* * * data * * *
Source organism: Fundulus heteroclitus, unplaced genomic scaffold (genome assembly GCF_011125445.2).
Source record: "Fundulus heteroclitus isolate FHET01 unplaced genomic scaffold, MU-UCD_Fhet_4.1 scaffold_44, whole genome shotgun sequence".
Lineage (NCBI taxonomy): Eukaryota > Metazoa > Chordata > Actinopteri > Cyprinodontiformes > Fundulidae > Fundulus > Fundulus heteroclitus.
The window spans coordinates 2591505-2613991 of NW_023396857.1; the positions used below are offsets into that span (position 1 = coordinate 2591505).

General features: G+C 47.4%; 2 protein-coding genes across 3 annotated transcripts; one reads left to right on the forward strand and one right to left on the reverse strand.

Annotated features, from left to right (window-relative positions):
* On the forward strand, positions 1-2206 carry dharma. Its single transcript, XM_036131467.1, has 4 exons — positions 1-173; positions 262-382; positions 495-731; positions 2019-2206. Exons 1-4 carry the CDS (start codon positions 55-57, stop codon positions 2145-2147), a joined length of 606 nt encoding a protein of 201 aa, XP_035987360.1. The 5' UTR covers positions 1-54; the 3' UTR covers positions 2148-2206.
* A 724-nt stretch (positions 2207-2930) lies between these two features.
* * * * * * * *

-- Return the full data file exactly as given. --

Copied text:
Source organism: Fundulus heteroclitus, unplaced genomic scaffold (genome assembly GCF_011125445.2).
Source record: "Fundulus heteroclitus isolate FHET01 unplaced genomic scaffold, MU-UCD_Fhet_4.1 scaffold_44, whole genome shotgun sequence".
Lineage (NCBI taxonomy): Eukaryota > Metazoa > Chordata > Actinopteri > Cyprinodontiformes > Fundulidae > Fundulus > Fundulus heteroclitus.
The window spans coordinates 2591505-2613991 of NW_023396857.1; the positions used below are offsets into that span (position 1 = coordinate 2591505).

General features: G+C 47.4%; 2 protein-coding genes across 3 annotated transcripts; one reads left to right on the forward strand and one right to left on the reverse strand.

Annotated features, from left to right (window-relative positions):
* On the forward strand, positions 1-2206 carry dharma. Its single transcript, XM_036131467.1, has 4 exons — positions 1-173; positions 262-382; positions 495-731; positions 2019-2206. Exons 1-4 carry the CDS (start codon positions 55-57, stop codon positions 2145-2147), a joined length of 606 nt encoding a protein of 201 aa, XP_035987360.1. The 5' UTR covers positions 1-54; the 3' UTR covers positions 2148-2206.
* A 724-nt stretch (positions 2207-2930) lies between these two features.